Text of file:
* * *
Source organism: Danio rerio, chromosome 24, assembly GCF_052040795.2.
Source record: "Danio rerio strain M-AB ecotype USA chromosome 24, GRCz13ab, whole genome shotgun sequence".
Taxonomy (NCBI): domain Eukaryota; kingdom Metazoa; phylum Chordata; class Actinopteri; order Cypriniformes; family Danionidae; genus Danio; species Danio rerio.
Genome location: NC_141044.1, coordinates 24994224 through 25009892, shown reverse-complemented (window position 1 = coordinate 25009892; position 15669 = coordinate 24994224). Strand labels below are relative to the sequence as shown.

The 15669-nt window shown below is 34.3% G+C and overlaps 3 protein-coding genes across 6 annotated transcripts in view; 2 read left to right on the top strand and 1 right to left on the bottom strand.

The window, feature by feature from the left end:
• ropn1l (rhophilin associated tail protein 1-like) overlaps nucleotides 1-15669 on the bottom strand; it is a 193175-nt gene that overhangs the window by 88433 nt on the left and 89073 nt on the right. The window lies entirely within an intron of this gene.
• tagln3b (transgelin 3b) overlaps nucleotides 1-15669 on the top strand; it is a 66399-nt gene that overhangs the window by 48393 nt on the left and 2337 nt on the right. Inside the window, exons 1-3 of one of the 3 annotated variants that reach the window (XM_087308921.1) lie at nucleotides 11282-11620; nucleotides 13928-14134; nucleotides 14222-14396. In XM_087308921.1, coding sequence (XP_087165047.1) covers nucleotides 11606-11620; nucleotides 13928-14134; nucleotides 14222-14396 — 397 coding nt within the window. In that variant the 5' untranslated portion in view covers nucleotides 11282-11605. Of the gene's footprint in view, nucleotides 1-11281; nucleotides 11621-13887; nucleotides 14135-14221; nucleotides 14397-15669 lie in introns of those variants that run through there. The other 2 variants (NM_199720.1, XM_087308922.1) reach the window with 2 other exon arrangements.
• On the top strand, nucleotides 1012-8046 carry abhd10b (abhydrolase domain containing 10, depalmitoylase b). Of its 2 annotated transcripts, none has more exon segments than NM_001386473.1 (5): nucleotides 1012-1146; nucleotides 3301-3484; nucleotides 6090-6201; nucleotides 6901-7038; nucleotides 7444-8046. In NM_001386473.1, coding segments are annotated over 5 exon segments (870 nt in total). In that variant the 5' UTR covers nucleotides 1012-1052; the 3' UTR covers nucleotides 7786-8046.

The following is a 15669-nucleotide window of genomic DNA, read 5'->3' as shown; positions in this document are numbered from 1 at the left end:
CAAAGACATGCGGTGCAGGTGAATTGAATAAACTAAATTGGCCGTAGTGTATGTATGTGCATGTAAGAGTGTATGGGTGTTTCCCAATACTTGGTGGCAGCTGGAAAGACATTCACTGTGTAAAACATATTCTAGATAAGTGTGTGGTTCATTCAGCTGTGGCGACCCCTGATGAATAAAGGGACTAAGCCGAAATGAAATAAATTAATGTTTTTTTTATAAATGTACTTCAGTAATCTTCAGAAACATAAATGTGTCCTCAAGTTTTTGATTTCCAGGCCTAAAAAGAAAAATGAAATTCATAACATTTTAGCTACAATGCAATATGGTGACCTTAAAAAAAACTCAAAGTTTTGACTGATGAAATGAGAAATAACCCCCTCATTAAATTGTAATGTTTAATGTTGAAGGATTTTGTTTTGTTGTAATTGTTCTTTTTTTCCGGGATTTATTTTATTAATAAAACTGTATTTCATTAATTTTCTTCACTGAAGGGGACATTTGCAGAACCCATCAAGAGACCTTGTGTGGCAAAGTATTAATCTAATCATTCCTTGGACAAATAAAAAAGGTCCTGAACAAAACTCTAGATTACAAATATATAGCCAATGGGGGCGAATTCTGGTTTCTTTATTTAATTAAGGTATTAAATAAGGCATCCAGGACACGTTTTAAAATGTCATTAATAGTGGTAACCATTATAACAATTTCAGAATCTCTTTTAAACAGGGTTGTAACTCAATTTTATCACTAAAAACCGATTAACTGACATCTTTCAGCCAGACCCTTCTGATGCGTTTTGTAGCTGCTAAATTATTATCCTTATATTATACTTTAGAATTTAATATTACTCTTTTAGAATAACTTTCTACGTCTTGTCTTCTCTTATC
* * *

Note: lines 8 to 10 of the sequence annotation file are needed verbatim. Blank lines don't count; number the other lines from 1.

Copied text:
• tagln3b (transgelin 3b) overlaps nucleotides 1-15669 on the top strand; it is a 66399-nt gene that overhangs the window by 48393 nt on the left and 2337 nt on the right. Inside the window, exons 1-3 of one of the 3 annotated variants that reach the window (XM_087308921.1) lie at nucleotides 11282-11620; nucleotides 13928-14134; nucleotides 14222-14396. In XM_087308921.1, coding sequence (XP_087165047.1) covers nucleotides 11606-11620; nucleotides 13928-14134; nucleotides 14222-14396 — 397 coding nt within the window. In that variant the 5' untranslated portion in view covers nucleotides 11282-11605. Of the gene's footprint in view, nucleotides 1-11281; nucleotides 11621-13887; nucleotides 14135-14221; nucleotides 14397-15669 lie in introns of those variants that run through there. The other 2 variants (NM_199720.1, XM_087308922.1) reach the window with 2 other exon arrangements.
• On the top strand, nucleotides 1012-8046 carry abhd10b (abhydrolase domain containing 10, depalmitoylase b). Of its 2 annotated transcripts, none has more exon segments than NM_001386473.1 (5): nucleotides 1012-1146; nucleotides 3301-3484; nucleotides 6090-6201; nucleotides 6901-7038; nucleotides 7444-8046. In NM_001386473.1, coding segments are annotated over 5 exon segments (870 nt in total). In that variant the 5' UTR covers nucleotides 1012-1052; the 3' UTR covers nucleotides 7786-8046.

The following is a 15669-nucleotide window of genomic DNA, read 5'->3' as shown; positions in this document are numbered from 1 at the left end: